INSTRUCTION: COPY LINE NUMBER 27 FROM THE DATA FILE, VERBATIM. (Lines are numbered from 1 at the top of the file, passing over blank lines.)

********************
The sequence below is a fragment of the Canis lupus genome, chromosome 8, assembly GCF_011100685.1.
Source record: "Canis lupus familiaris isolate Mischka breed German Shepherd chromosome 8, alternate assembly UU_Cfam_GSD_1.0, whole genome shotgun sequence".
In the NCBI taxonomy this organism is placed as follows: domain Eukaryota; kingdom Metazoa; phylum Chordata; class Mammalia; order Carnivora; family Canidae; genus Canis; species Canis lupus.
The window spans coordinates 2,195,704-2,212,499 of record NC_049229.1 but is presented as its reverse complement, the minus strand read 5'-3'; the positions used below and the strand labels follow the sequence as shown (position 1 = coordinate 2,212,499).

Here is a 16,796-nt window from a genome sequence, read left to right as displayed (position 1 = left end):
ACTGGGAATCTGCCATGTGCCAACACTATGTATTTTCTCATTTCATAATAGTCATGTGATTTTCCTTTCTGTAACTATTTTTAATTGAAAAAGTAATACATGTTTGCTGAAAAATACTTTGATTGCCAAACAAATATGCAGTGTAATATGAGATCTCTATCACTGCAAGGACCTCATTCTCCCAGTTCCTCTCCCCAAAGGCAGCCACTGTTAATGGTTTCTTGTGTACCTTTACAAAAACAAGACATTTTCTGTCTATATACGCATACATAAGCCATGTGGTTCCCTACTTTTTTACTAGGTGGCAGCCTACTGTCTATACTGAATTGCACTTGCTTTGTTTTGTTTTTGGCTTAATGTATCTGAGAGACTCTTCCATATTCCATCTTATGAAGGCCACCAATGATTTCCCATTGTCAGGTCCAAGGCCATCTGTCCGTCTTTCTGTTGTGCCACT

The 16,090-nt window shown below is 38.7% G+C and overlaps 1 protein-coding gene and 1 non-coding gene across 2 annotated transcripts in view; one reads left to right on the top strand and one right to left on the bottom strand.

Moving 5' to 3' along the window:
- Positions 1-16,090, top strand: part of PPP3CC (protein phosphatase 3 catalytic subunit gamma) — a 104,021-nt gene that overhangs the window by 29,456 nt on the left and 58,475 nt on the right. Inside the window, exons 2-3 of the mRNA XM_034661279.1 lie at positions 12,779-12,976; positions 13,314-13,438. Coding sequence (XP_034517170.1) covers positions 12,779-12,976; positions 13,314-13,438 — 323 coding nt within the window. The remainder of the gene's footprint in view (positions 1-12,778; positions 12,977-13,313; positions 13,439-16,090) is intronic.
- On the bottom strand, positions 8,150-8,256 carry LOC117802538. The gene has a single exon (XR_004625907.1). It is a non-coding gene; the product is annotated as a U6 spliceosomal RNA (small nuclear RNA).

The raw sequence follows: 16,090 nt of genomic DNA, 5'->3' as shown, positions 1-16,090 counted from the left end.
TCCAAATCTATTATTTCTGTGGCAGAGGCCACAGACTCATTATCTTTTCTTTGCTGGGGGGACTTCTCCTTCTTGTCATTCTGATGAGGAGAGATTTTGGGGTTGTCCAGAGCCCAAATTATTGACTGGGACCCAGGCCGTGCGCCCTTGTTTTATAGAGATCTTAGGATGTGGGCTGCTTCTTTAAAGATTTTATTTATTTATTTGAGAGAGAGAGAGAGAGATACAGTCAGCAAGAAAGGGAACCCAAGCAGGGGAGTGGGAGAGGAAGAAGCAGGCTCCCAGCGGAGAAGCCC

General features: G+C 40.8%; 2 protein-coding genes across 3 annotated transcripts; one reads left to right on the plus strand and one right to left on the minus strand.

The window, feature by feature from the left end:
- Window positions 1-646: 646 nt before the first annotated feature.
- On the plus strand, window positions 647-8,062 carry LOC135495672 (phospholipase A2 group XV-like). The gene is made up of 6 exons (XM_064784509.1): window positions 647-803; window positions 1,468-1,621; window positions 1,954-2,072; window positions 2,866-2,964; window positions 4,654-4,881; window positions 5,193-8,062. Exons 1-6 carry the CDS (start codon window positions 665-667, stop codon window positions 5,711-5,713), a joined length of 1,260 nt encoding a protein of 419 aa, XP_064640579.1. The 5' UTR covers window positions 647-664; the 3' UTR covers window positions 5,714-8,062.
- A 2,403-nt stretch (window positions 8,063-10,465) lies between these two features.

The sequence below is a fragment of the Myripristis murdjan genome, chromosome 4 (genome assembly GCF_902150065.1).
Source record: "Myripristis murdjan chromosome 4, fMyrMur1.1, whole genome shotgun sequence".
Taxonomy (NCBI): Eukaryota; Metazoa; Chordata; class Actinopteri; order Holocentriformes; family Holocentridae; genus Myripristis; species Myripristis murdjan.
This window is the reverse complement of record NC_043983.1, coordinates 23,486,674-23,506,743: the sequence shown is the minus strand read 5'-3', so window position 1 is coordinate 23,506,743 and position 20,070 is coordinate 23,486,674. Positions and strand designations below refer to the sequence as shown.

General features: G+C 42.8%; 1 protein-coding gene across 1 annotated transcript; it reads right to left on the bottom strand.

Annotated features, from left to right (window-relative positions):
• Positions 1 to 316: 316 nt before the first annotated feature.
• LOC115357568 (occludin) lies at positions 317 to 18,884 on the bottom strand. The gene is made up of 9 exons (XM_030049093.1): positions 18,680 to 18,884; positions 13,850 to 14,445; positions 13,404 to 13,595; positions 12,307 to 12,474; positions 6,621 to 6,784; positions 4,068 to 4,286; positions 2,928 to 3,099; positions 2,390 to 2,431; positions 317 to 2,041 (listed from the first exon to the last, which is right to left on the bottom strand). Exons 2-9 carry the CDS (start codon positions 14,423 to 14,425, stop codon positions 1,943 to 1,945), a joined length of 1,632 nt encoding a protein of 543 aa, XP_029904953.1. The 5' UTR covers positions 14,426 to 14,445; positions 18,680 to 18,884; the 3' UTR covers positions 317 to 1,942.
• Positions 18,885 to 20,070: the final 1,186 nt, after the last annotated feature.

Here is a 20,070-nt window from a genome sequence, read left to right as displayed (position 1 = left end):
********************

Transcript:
Here is a 20,070-nt window from a genome sequence, read left to right as displayed (position 1 = left end):